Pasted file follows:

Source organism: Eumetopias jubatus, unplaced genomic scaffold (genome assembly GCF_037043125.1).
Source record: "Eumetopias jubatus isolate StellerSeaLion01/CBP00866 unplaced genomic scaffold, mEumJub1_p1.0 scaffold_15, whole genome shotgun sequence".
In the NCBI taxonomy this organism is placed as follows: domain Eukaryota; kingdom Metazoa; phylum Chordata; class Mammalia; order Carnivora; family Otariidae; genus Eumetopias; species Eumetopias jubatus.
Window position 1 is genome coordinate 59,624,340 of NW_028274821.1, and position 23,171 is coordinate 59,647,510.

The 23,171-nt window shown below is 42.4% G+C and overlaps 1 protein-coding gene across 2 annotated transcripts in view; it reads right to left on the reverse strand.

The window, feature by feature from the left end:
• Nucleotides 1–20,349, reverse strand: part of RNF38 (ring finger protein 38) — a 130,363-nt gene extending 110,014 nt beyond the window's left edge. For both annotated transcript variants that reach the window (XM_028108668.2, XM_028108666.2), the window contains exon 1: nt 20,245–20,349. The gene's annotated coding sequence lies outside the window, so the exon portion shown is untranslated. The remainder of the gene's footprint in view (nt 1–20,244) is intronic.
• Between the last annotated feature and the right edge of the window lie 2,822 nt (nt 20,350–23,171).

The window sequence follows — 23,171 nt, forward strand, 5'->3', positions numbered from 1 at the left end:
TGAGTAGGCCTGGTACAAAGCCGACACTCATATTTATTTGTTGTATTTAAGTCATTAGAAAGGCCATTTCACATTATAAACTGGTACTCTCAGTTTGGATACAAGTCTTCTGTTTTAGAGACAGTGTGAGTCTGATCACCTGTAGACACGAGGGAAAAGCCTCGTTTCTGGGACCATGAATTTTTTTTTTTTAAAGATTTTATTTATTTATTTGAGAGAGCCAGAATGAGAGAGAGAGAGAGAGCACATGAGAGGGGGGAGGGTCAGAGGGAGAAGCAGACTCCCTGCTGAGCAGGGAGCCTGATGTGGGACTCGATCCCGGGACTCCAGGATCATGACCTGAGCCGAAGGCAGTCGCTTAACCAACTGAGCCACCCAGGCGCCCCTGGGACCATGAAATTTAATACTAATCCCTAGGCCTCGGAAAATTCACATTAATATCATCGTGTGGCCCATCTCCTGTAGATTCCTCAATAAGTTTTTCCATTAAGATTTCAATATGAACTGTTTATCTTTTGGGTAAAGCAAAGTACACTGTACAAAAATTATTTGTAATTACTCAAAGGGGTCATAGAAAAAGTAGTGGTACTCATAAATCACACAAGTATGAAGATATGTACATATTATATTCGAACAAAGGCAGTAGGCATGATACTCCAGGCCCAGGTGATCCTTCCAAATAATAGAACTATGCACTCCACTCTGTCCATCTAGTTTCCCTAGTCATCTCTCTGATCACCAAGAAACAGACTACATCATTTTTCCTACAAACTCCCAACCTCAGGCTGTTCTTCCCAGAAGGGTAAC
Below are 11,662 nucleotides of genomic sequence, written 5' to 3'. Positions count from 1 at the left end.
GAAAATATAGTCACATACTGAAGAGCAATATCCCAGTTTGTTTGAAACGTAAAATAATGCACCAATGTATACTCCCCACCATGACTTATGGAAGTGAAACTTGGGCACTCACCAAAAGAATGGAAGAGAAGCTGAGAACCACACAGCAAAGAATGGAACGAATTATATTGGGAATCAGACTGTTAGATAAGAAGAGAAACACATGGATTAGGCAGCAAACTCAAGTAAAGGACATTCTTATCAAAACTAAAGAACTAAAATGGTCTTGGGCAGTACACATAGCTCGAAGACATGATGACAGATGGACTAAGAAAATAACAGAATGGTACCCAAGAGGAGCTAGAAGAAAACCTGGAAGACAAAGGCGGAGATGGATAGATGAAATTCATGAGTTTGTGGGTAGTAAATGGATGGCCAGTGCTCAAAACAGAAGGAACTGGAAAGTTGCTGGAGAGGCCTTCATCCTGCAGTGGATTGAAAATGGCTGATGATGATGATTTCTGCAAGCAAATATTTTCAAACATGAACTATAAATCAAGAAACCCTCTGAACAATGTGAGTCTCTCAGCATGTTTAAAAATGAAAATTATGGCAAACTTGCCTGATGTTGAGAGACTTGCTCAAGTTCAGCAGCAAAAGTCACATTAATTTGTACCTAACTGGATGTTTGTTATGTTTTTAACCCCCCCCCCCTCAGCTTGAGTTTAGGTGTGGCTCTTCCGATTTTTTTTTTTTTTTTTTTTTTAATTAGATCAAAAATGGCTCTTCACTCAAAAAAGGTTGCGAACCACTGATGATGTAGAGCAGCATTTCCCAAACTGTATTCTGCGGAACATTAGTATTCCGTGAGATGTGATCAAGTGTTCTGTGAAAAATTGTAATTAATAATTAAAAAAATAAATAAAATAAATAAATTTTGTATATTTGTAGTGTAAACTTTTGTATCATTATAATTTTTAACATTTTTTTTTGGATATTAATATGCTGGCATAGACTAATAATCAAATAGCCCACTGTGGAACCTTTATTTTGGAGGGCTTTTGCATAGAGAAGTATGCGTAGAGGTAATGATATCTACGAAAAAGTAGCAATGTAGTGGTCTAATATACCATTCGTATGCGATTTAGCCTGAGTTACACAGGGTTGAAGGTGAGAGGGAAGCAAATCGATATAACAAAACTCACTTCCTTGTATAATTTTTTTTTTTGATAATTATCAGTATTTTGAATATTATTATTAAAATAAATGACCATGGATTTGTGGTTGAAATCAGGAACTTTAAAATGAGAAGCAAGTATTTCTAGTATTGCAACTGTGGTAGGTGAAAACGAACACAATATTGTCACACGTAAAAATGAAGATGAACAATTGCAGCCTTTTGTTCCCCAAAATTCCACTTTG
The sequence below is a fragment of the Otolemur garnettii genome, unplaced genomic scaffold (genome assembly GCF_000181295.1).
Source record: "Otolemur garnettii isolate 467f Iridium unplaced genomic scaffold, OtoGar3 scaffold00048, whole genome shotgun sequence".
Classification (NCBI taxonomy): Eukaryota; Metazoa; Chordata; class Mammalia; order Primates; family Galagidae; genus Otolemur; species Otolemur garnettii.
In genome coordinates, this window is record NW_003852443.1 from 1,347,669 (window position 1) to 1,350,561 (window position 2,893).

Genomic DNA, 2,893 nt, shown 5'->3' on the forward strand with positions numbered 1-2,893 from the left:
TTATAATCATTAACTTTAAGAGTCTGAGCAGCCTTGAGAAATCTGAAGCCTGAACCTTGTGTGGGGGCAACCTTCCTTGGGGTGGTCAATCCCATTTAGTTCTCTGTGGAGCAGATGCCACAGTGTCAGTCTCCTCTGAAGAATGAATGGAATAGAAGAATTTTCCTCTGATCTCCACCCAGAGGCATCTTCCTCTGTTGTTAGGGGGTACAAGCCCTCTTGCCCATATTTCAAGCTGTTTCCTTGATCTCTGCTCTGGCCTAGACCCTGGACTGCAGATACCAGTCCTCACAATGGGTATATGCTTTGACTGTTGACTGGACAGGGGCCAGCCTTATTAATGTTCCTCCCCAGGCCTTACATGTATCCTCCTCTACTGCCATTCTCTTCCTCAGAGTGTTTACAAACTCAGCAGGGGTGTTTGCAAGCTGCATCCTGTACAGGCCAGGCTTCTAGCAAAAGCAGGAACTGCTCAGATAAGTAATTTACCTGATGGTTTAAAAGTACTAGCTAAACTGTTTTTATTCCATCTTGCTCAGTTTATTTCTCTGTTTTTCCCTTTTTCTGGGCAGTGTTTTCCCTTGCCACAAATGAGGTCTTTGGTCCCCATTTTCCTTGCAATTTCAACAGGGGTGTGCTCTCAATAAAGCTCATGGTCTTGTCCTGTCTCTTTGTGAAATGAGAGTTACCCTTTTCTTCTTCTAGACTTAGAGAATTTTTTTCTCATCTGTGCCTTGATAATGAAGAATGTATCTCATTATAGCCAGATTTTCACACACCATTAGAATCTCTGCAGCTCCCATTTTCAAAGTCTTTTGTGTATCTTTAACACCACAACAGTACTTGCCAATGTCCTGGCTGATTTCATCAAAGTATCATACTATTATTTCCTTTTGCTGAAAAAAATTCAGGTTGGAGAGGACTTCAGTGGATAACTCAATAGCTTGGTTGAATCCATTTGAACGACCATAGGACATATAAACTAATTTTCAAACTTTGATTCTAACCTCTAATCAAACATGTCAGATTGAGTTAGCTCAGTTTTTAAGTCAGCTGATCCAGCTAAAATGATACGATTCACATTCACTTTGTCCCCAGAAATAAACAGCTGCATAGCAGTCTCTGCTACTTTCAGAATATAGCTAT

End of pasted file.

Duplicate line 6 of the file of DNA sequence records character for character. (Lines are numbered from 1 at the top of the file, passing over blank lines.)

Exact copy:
The window, feature by feature from the left end: